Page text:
To dissent from previous comments, I would maintain that stripping
out SGML markup is a simple task in word-processors with macro
facilities and conditional gotos. I have written macros to do
very similar tasks in MS Word, namely to convert Word character,
paragraph and style formatting into style markup between angle
brackets and vice versa. These are not general purpose
macros and would certainly not be capable of reflecting the
complexity of SGML when making conversions. But they work
effectively as strippers.
This is just a personal opinion, obviously, but it seems a shame to put
a lot of effort into stripping SGML code from within a single applica-
tions program. If you switch word processors or operating systems, your
work is lost. If you can program in a general-purpose programming lang-
uage, then it might be in your long-term interests to write conversion
and stripping routines in that language.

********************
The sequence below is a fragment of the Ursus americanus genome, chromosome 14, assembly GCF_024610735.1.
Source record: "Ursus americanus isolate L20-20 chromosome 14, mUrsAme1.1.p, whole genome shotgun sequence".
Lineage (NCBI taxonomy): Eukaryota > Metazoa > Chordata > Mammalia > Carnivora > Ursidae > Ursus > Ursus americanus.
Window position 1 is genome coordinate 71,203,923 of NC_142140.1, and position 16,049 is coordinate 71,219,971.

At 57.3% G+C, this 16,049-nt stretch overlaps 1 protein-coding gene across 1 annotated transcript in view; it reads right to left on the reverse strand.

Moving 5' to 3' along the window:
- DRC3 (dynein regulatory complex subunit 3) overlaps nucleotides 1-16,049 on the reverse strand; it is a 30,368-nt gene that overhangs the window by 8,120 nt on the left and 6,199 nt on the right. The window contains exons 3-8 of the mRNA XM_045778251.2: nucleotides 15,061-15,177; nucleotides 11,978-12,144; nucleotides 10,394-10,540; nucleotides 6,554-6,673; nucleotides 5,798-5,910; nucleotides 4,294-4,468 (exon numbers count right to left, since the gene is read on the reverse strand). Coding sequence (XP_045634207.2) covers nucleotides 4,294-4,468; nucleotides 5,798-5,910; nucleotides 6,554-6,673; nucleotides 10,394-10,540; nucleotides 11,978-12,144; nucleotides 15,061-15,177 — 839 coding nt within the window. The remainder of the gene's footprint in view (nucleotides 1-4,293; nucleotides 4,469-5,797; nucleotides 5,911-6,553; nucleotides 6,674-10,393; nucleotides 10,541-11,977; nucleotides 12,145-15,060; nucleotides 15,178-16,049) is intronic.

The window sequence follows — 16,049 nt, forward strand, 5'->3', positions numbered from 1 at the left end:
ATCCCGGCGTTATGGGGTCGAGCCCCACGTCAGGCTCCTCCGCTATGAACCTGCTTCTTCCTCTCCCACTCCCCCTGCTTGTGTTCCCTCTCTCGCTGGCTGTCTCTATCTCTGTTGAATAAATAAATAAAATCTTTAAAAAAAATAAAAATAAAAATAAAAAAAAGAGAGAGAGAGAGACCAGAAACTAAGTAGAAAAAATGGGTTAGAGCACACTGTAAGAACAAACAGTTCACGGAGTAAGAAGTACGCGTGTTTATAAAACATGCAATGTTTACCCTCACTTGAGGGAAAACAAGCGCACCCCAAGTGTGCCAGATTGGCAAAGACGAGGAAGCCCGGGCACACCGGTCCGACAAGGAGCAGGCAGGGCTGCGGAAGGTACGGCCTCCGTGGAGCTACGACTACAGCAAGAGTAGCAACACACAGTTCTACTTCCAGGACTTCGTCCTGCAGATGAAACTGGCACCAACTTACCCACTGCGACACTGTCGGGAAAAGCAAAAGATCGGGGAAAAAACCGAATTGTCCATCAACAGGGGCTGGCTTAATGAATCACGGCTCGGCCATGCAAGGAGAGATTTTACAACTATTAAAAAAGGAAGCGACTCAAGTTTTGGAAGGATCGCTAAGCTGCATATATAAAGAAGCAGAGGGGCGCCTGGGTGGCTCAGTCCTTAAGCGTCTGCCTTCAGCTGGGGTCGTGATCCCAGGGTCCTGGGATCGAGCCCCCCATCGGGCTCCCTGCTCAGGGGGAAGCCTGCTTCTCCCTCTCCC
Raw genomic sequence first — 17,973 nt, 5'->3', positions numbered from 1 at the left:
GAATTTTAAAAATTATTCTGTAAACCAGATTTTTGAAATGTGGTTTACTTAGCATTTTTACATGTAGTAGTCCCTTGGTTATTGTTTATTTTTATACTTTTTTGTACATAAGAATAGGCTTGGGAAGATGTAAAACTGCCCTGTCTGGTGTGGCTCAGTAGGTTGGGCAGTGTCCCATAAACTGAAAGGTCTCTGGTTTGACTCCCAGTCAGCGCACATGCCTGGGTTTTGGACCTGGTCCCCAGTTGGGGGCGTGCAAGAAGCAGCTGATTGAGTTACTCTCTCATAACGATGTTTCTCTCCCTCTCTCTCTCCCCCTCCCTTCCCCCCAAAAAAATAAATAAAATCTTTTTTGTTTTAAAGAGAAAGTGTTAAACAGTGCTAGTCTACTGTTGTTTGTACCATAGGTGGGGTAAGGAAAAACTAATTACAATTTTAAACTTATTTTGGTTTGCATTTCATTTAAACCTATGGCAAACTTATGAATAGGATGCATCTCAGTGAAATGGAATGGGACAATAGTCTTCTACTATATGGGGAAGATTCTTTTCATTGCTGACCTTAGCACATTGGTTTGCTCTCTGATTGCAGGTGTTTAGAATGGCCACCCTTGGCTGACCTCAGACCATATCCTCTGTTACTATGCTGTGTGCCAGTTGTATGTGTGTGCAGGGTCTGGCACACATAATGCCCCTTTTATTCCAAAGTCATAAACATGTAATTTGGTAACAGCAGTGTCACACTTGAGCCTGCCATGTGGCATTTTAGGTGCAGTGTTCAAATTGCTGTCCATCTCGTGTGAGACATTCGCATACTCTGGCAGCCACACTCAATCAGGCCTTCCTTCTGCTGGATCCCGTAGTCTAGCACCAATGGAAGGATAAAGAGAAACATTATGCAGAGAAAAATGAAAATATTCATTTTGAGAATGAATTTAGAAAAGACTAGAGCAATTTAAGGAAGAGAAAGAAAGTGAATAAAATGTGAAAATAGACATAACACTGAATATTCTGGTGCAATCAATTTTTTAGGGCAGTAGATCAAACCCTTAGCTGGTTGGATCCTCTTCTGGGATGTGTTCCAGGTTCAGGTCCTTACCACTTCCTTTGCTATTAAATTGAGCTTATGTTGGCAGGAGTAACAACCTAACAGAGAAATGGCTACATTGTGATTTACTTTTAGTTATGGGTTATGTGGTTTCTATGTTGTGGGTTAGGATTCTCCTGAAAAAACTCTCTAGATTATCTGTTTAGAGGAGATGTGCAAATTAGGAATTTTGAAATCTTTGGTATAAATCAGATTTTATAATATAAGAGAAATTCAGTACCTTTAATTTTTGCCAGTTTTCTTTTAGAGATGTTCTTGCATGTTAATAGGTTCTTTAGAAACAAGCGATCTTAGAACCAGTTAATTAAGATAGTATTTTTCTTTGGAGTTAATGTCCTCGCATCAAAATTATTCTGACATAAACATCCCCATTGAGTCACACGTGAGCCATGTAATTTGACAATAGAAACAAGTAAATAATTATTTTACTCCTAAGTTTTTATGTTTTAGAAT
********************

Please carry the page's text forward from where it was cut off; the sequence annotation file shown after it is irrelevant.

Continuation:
I see a lot of people expend a lot of energy, say, to learn the macro
and programming languages of a single piece of software (this especially
so with Nota Bene). While this is useful, the very fact that a person
can master such obtuse methods of programming implies that he or she
could very quickly learn how to do it "right" in a general-purpose
language like C, Lisp, or Icon (for beginners, I'd definitely pick Lisp
or Icon before C, though).
I hope that this doesn't stray too far off the main path of discussion.
I see a lot of bright people here who would classify themselves as non-
programmers, but who, with a few weeks of occasional effort could do
themselves a great practical favor....